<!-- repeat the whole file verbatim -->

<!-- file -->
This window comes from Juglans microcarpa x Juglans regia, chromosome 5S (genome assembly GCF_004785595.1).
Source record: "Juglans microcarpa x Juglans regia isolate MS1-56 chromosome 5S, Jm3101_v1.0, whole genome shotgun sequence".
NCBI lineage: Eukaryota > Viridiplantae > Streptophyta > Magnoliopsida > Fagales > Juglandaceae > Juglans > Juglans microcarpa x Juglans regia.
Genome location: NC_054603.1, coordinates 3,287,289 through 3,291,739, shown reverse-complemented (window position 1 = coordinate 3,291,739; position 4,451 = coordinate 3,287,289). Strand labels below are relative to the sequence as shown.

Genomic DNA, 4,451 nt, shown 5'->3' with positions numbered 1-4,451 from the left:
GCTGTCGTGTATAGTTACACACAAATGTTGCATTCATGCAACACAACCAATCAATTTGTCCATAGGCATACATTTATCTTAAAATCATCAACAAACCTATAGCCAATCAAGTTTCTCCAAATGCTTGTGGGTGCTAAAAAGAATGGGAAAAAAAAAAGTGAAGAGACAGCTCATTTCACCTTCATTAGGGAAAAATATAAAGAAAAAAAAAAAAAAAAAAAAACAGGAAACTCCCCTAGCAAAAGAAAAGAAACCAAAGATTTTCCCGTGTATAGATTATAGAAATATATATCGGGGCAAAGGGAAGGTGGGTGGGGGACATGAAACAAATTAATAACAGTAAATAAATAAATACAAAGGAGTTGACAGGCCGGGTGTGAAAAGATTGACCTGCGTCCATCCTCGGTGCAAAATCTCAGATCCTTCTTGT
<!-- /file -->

This window comes from Juglans microcarpa x Juglans regia, chromosome 5S (genome assembly GCF_004785595.1).
Source record: "Juglans microcarpa x Juglans regia isolate MS1-56 chromosome 5S, Jm3101_v1.0, whole genome shotgun sequence".
NCBI lineage: Eukaryota > Viridiplantae > Streptophyta > Magnoliopsida > Fagales > Juglandaceae > Juglans > Juglans microcarpa x Juglans regia.
Genome location: NC_054603.1, coordinates 3,287,289 through 3,291,739, shown reverse-complemented (window position 1 = coordinate 3,291,739; position 4,451 = coordinate 3,287,289). Strand labels below are relative to the sequence as shown.

Genomic DNA, 4,451 nt, shown 5'->3' with positions numbered 1-4,451 from the left:
GCTGTCGTGTATAGTTACACACAAATGTTGCATTCATGCAACACAACCAATCAATTTGTCCATAGGCATACATTTATCTTAAAATCATCAACAAACCTATAGCCAATCAAGTTTCTCCAAATGCTTGTGGGTGCTAAAAAGAATGGGAAAAAAAAAAGTGAAGAGACAGCTCATTTCACCTTCATTAGGGAAAAATATAAAGAAAAAAAAAAAAAAAAAAAAACAGGAAACTCCCCTAGCAAAAGAAAAGAAACCAAAGATTTTCCCGTGTATAGATTATAGAAATATATATCGGGGCAAAGGGAAGGTGGGTGGGGGACATGAAACAAATTAATAACAGTAAATAAATAAATACAAAGGAGTTGACAGGCCGGGTGTGAAAAGATTGACCTGCGTCCATCCTCGGTGCAAAATCTCAGATCCTTCTTGT